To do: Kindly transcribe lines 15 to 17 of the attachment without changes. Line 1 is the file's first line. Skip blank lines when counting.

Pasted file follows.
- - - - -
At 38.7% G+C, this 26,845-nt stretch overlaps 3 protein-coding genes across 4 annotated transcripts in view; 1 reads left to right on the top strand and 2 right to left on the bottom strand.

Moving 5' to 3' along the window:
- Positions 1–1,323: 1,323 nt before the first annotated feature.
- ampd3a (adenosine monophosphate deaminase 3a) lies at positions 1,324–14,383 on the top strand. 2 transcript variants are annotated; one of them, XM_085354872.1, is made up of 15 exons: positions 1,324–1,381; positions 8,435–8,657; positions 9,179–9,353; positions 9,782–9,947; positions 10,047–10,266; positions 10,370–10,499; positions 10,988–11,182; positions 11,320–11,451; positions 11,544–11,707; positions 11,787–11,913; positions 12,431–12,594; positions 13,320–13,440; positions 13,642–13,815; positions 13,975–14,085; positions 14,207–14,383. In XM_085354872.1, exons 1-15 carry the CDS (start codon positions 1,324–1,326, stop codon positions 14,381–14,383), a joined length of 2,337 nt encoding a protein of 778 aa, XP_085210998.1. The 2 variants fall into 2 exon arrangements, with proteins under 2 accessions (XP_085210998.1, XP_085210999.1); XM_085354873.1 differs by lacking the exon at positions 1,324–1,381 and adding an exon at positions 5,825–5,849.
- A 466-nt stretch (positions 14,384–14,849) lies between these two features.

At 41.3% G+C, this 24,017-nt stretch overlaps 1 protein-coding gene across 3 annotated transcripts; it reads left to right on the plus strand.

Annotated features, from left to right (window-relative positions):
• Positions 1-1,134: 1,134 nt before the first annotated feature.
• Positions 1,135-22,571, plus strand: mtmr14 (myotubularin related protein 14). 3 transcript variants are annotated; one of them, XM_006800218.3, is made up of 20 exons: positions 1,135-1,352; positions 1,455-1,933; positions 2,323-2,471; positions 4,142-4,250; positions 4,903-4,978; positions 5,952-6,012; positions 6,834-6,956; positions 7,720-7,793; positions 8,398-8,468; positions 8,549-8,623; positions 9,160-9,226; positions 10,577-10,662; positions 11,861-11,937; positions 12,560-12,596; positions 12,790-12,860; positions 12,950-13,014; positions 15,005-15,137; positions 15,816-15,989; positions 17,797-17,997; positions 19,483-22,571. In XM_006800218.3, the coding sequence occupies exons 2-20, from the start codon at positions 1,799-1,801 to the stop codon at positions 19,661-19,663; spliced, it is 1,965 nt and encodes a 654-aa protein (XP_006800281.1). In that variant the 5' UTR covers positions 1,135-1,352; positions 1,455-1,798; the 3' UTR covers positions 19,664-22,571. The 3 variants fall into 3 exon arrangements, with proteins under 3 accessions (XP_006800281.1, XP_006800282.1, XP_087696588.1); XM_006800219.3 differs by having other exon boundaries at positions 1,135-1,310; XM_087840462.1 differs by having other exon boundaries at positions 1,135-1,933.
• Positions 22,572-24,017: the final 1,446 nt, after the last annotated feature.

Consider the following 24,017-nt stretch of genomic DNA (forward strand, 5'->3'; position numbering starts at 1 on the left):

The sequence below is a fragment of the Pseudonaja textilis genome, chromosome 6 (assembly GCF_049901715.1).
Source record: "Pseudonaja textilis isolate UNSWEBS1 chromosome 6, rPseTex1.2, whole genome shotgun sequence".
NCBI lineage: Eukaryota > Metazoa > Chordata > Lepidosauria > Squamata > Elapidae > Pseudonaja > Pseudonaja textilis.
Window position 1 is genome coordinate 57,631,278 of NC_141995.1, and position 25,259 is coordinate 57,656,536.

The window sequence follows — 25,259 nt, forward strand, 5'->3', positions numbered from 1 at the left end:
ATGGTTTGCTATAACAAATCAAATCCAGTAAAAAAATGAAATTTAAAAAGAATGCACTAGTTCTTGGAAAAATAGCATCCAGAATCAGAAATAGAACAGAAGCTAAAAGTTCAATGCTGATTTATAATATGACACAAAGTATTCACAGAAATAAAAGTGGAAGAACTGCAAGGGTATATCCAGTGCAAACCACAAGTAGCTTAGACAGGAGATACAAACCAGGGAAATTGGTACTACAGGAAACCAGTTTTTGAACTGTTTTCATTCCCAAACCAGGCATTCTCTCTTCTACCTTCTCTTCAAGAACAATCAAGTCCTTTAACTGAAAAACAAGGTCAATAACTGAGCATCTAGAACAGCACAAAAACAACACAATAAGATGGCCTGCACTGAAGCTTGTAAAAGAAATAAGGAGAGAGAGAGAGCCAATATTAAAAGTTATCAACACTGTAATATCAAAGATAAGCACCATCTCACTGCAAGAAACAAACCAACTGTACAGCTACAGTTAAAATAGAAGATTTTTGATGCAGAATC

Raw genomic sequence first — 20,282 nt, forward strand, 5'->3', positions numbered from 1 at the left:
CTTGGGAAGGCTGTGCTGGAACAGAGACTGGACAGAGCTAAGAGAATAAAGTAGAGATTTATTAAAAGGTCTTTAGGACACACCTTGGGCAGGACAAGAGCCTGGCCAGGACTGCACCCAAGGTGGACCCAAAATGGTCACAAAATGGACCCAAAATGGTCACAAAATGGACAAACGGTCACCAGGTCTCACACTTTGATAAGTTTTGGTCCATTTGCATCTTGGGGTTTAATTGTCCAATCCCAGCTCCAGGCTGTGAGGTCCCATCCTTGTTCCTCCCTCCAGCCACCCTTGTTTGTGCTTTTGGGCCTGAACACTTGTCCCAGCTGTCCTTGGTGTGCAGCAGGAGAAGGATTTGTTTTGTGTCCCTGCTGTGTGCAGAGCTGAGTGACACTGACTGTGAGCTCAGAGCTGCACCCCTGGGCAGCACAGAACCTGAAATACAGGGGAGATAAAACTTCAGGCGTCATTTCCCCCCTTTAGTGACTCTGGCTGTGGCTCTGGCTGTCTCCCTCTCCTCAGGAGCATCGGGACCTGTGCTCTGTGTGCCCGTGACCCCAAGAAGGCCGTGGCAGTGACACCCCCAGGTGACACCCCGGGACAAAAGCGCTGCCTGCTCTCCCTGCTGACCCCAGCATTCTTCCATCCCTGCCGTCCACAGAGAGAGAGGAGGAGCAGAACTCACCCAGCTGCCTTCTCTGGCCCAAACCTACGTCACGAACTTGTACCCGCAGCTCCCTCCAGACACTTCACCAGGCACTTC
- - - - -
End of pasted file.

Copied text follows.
Window position 1 is genome coordinate 57,631,278 of NC_141995.1, and position 25,259 is coordinate 57,656,536.

The window sequence follows — 25,259 nt, forward strand, 5'->3', positions numbered from 1 at the left end:
ATGGTTTGCTATAACAAATCAAATCCAGTAAAAAAATGAAATTTAAAAAGAATGCACTAGTTCTTGGAAAAATAGCATCCAGAATCAGAAATAGAACAGAAGCTAAAAGTTCAATGCTGATTTATAATATGACACAAAGTATTCACAGAAATAAAAGTGGAAGAACTGCAAGGGTATATCCAGTGCAAACCACAAGTAGCTTAGACAGGAGATACAAACCAGGGAAATTGGTACTACAGGAAACCAGTTTTTGAACTGTTTTCATTCCCAAACCAGGCATTCTCTCTTCTACCTTCTCTTCAAGAACAATCAAGTCCTTTAACTGAAAAACAAGGTCAATAACTGAGCATCTAGAACAGCACAAAAACAACACAATAAGATGGCCTGCACTGAAGCTTGTAAAAGAAATAAGGAGAGAGAGAGAGCCAATATTAAAAGTTATCAACACTGTAATATCAAAGATAAGCACCATCTCACTGCAAGAAACAAACCAACTGTACAGCTACAGTTAAAATAGAAGATTTTTGATGCAGAATC